In one of the most anticipated movies of the year, Rachel Weisz plays a mother who falls apart after the murder of her daughter for the film adaptation of Alice Sebold’s bestselling novel, The Lovely Bones, directed by Peter Jackson.
The 39-year old actress, who is currently engaged to film director Darren Aronofsky, recently sat down with Redbook’s Lori Berger to dish about the challenges of being a working mom, how motherhood has changed her and what she has learned from her 3-year-old son Henry Chance.
On how being a mother has changed her as a woman: “I’m sure a lot of moms say this, but oddly enough, I find I can get a lot more done since I’ve had Henry. You become better at managing your time. Suddenly, in 45 minutes, you can get twice as much done as you once did. So I’ve become a lot more organized. And I’m a much happier person since I’ve had Henry, and much more balanced. I feel I have an ultimate purpose beyond anything else in my life.”
On the wonders of being motherhood: “I think being a mum and having a child has completely grounded me. It’s amazing, and I’ve never been happier in my life. Being a mum is just delicious, and Henry is so scrumptious I could just eat him up. We’ve been having these special treats all this week. I pick him up every day from school and we go someplace special. Today we went for pizza. We were sitting there and he said, “Mum, today I saw two people that were married.” And I said, “How did you know they were married?” And he said, “Because the man had a hat on that was tied underneath his chin.” What?! They come up with the most lovely and crazy things. It is so sweet and such a joy to watch them as they figure out the world.”
On the hardest challenges she’s faced as a working mom: “I think one of the things that moms aren’t allowed to talk about enough to one another — which is also a bit like Abigail in Lovely Bones — is the times when you’re pulling your hair out at home with the kids. Those moments when everything is crashing in and you just feel like you’re going to scream. I think there is sometimes too much pressure on us to be perfect moms, to be empathetic and loving all the time. I feel like women need to get together in regular groups and be able to say to one another, “Today I nearly jumped out the window.” Women need to be able to say that without being judged. It doesn’t make us less good or less human, just real. Every woman needs a good girlfriend to be able to turn to and say, “I just can’t deal with it all today.” Because even though children are the most precious things in the world, they are also set to test us. I think women are already stretched and pressured to be perfect, and it kind of drives me crazy.”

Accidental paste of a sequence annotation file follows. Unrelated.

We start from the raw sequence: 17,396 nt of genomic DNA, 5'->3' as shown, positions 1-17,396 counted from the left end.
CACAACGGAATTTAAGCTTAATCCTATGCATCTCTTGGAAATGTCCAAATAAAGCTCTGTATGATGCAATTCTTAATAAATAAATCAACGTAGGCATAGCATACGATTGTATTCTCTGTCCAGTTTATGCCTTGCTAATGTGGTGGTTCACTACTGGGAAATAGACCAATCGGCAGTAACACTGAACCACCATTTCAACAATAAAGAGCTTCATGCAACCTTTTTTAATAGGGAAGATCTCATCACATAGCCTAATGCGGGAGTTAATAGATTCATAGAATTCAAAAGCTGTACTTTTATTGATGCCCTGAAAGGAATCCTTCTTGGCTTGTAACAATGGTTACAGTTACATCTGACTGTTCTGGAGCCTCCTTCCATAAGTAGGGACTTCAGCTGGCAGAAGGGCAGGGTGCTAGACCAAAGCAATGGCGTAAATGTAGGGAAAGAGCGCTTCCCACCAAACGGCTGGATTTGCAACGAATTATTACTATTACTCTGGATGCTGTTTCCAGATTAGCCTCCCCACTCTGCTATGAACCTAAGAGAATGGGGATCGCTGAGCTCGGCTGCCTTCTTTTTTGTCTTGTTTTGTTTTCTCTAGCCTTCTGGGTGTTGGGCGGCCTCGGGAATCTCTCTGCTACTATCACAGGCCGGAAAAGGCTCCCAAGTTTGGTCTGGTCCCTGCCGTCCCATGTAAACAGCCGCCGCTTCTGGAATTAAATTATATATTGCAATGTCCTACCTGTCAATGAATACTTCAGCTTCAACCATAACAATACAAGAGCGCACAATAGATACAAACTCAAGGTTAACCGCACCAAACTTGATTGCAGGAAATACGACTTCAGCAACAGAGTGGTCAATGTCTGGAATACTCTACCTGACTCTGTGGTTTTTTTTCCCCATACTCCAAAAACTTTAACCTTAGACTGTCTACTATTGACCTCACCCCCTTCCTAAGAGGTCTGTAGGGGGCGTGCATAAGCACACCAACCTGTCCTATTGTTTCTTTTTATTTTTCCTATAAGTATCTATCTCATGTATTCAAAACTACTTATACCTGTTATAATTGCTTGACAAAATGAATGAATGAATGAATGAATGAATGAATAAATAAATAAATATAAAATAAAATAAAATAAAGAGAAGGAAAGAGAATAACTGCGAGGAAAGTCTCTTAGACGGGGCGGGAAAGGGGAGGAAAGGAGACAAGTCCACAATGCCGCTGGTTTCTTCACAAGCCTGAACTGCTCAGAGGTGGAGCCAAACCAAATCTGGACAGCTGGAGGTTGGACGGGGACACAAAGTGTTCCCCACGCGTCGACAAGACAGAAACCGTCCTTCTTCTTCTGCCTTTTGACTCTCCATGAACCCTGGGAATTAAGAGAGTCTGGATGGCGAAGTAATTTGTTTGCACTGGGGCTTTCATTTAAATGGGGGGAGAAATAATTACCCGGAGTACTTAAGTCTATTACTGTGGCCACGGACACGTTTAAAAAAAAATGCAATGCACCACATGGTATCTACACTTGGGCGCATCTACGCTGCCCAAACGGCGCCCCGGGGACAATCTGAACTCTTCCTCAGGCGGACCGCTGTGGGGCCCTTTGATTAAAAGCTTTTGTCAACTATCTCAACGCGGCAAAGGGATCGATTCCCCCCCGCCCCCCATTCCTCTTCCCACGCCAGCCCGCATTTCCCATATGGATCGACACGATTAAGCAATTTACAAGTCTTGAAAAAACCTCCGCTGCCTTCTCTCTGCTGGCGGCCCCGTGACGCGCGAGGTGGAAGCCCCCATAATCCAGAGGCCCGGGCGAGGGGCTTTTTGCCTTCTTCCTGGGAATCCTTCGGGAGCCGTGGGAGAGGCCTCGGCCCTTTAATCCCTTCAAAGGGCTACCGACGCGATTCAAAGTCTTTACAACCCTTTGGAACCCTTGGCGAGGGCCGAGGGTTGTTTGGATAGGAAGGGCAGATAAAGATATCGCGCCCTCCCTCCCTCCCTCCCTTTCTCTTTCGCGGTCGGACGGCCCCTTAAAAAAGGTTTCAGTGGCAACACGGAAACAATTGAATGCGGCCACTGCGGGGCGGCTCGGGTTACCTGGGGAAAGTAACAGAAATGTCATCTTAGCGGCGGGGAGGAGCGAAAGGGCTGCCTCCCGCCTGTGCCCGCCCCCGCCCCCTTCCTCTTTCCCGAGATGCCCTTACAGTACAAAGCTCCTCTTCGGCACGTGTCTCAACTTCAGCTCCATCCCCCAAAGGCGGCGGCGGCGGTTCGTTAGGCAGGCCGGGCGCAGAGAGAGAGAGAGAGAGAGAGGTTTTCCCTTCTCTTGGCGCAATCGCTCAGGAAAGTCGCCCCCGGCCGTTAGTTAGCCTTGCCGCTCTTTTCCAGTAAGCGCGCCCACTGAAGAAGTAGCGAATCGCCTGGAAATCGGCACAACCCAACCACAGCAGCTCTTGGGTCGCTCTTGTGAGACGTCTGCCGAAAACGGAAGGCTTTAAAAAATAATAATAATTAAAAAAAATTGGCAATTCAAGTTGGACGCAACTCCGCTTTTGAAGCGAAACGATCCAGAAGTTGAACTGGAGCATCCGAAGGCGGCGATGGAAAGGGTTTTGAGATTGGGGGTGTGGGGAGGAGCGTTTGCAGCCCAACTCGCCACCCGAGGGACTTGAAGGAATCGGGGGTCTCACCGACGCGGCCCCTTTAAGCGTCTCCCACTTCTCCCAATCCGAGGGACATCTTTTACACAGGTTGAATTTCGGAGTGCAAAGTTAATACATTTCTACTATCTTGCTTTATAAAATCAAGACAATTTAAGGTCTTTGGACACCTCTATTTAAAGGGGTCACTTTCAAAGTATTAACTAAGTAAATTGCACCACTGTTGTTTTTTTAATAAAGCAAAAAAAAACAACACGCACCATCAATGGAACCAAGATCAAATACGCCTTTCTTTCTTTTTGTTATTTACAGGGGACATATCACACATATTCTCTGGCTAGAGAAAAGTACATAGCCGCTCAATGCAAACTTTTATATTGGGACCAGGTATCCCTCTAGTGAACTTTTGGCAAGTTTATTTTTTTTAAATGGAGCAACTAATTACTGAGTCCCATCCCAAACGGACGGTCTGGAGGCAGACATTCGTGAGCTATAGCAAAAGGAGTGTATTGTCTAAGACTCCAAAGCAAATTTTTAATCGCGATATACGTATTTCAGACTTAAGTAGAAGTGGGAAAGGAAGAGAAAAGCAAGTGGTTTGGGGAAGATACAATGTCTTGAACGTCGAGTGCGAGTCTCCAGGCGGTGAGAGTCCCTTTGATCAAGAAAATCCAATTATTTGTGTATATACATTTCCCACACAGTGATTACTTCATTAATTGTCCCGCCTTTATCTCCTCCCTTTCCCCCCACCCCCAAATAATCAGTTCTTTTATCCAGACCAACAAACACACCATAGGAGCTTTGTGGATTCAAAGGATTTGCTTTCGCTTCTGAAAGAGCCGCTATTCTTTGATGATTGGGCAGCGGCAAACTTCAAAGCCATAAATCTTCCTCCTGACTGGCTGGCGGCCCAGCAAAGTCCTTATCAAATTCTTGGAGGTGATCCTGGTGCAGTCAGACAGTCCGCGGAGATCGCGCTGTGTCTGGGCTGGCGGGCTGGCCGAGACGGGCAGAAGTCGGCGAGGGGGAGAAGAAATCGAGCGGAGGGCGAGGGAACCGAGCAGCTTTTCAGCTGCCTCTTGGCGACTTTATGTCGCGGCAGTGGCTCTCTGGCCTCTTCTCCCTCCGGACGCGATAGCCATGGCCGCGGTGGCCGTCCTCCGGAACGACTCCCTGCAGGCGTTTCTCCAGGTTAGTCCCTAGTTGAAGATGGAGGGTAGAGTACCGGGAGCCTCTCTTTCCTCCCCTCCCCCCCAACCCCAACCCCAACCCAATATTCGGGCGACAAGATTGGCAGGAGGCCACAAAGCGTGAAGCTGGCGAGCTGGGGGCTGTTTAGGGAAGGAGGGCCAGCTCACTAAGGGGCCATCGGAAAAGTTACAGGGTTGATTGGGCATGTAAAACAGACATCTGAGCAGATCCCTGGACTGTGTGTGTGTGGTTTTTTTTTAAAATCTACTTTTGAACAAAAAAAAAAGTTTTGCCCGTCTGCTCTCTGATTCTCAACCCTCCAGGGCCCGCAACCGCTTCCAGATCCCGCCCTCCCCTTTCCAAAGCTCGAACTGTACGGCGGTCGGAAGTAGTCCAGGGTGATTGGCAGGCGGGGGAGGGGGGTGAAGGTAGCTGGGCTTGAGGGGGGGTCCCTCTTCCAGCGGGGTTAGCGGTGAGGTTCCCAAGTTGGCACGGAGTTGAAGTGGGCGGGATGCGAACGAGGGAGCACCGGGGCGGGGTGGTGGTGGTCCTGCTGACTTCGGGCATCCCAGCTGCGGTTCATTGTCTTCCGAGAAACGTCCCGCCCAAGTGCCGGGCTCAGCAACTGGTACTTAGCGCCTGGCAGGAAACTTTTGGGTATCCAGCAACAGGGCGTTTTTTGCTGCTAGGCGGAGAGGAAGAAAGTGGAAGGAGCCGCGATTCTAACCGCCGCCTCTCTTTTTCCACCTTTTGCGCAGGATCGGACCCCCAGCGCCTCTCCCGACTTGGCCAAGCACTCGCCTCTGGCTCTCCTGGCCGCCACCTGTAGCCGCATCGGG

On how her priorities have changed since becoming a parent: “We have to now make decisions as a family, what is best for all of us. For instance, when I was in Malta for four months last year working on [the upcoming film] Agora, Henry wasn’t even in preschool at that point, and he came with me. Darren had just finished shooting The Wrestler, so he brought his editor to Malta, edited the film while I was working, and helped look after Henry. We all met every night for dinner and then put Henry to bed together. We figured it out, and it took some planning, but so far we’ve been able to figure out the logistics of being together as a family. But definitely, the priorities change.”
On her favourite things to do with Henry: “I love to cuddle him and kiss him, and I’m obsessed with his smell. I love to bury my face in his neck and just hold him and smell how delicious he is. I know in a few years he’s going to say, “Mommy, stop kissing me!” So I’m making the most of it now.”
On the best things her son has taught her: “To sing and joke more — he has an unbelievable sense of humor. I’ve learned more patience; he’s definitely taught me to go more with the flow. I’ve also definitely fallen even more in love with his father. Henry’s also reinforced how little I know about science. He recently asked me how a battery works, and I had absolutely no idea. I usually say, ‘Why don’t you ask your dad?’”